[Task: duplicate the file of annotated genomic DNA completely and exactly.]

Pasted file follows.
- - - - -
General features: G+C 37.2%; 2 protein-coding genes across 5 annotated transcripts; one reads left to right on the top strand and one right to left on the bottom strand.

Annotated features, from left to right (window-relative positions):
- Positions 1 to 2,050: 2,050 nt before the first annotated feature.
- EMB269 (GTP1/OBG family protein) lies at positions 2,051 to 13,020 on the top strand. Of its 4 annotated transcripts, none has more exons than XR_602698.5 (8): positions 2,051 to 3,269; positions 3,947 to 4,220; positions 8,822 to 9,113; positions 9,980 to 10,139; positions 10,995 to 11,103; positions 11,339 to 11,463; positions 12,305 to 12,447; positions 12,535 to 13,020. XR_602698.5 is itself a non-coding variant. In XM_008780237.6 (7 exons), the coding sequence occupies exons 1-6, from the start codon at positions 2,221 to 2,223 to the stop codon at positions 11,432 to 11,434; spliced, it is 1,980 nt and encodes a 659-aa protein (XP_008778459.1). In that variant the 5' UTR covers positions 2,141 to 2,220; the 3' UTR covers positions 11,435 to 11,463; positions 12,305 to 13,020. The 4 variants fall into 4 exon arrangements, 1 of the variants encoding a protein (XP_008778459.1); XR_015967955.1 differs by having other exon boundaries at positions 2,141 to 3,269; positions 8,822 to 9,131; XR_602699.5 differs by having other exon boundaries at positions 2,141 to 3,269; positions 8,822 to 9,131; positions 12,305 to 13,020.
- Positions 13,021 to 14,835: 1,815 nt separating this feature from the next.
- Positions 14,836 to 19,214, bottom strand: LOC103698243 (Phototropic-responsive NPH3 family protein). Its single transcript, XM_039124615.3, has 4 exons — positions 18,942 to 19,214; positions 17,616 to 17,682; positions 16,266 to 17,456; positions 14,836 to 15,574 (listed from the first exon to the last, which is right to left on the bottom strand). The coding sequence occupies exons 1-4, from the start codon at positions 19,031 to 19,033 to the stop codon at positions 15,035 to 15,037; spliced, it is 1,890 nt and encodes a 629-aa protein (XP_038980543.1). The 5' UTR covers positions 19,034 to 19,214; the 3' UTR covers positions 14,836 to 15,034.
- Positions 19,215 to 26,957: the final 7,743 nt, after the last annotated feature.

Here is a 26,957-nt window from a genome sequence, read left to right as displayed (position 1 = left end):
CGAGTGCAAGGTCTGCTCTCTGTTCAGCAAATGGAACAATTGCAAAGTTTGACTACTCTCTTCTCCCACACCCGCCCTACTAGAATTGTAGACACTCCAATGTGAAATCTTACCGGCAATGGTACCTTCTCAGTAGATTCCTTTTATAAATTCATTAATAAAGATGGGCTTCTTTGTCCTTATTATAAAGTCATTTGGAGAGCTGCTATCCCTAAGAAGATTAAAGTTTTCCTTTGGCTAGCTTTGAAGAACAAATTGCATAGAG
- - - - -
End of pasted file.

General features: G+C 37.2%; 2 protein-coding genes across 5 annotated transcripts; one reads left to right on the top strand and one right to left on the bottom strand.

Annotated features, from left to right (window-relative positions):
- Positions 1 to 2,050: 2,050 nt before the first annotated feature.
- EMB269 (GTP1/OBG family protein) lies at positions 2,051 to 13,020 on the top strand. Of its 4 annotated transcripts, none has more exons than XR_602698.5 (8): positions 2,051 to 3,269; positions 3,947 to 4,220; positions 8,822 to 9,113; positions 9,980 to 10,139; positions 10,995 to 11,103; positions 11,339 to 11,463; positions 12,305 to 12,447; positions 12,535 to 13,020. XR_602698.5 is itself a non-coding variant. In XM_008780237.6 (7 exons), the coding sequence occupies exons 1-6, from the start codon at positions 2,221 to 2,223 to the stop codon at positions 11,432 to 11,434; spliced, it is 1,980 nt and encodes a 659-aa protein (XP_008778459.1). In that variant the 5' UTR covers positions 2,141 to 2,220; the 3' UTR covers positions 11,435 to 11,463; positions 12,305 to 13,020. The 4 variants fall into 4 exon arrangements, 1 of the variants encoding a protein (XP_008778459.1); XR_015967955.1 differs by having other exon boundaries at positions 2,141 to 3,269; positions 8,822 to 9,131; XR_602699.5 differs by having other exon boundaries at positions 2,141 to 3,269; positions 8,822 to 9,131; positions 12,305 to 13,020.
- Positions 13,021 to 14,835: 1,815 nt separating this feature from the next.
- Positions 14,836 to 19,214, bottom strand: LOC103698243 (Phototropic-responsive NPH3 family protein). Its single transcript, XM_039124615.3, has 4 exons — positions 18,942 to 19,214; positions 17,616 to 17,682; positions 16,266 to 17,456; positions 14,836 to 15,574 (listed from the first exon to the last, which is right to left on the bottom strand). The coding sequence occupies exons 1-4, from the start codon at positions 19,031 to 19,033 to the stop codon at positions 15,035 to 15,037; spliced, it is 1,890 nt and encodes a 629-aa protein (XP_038980543.1). The 5' UTR covers positions 19,034 to 19,214; the 3' UTR covers positions 14,836 to 15,034.
- Positions 19,215 to 26,957: the final 7,743 nt, after the last annotated feature.

Here is a 26,957-nt window from a genome sequence, read left to right as displayed (position 1 = left end):
CGAGTGCAAGGTCTGCTCTCTGTTCAGCAAATGGAACAATTGCAAAGTTTGACTACTCTCTTCTCCCACACCCGCCCTACTAGAATTGTAGACACTCCAATGTGAAATCTTACCGGCAATGGTACCTTCTCAGTAGATTCCTTTTATAAATTCATTAATAAAGATGGGCTTCTTTGTCCTTATTATAAAGTCATTTGGAGAGCTGCTATCCCTAAGAAGATTAAAGTTTTCCTTTGGCTAGCTTTGAAGAACAAATTGCATAGAG